No, really, think about it: A GYM. A gym that makes you feel all warm and fuzzy inside. For fuck’s sake, it’s not even a fully equipped gym. Part of your membership fee goes to buy cuddly fetus puppets or some crap and you don’t even get showers? If my sweat pays for DVDs of The Silent Scream you can motherfucking bet I want towel service.
For those of you who are against abortion, this is not about arguing with you. This is also not about making anyone feel guilty about going to Curves, whatever your position. By the same token, I don’t think anyone should get off saying that Curves is just a cheesy gym for housewives and they’d never go there anyway. Instead we need to think about how nearly 200 of these places are opening a month and what that means in a country where it’s getting increasingly, depressingly common for a woman to have to drive for hours to get to a family planning clinic. If you find this stuff distasteful, can you really say “But Curves is empowering,” and have it be completely all right? The whole woman-friendly, fat-friendly, make-me-feel-like-a-natural-woman happy environment in Curves is a great idea, but I don’t know if that makes it a feminist phenomenon. Mostly it sounds like swell marketing to me.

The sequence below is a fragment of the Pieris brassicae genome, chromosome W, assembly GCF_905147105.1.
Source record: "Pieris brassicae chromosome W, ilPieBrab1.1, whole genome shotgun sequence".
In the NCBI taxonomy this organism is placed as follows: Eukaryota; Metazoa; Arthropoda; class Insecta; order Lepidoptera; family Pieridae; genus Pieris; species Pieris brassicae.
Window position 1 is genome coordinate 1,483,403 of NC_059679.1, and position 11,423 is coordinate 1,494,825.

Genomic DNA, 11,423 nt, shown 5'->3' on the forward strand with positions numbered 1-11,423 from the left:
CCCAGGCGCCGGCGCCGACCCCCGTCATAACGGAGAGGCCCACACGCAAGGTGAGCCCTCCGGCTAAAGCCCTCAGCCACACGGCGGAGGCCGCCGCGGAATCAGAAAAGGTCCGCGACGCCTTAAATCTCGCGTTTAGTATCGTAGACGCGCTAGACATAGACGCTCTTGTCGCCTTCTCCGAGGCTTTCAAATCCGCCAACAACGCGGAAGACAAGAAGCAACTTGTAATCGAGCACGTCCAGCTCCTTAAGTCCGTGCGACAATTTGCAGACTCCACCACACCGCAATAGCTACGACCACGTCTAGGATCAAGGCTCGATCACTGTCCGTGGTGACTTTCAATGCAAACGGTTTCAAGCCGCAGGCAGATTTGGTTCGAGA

If you go to Curves, I understand you had good reasons for joining; if you aren’t crazy about where your money ultimately goes, I honestly don’t know what you should do. I just don’t think the benefits of Curves in any way balance out what’s happening in places like Texas.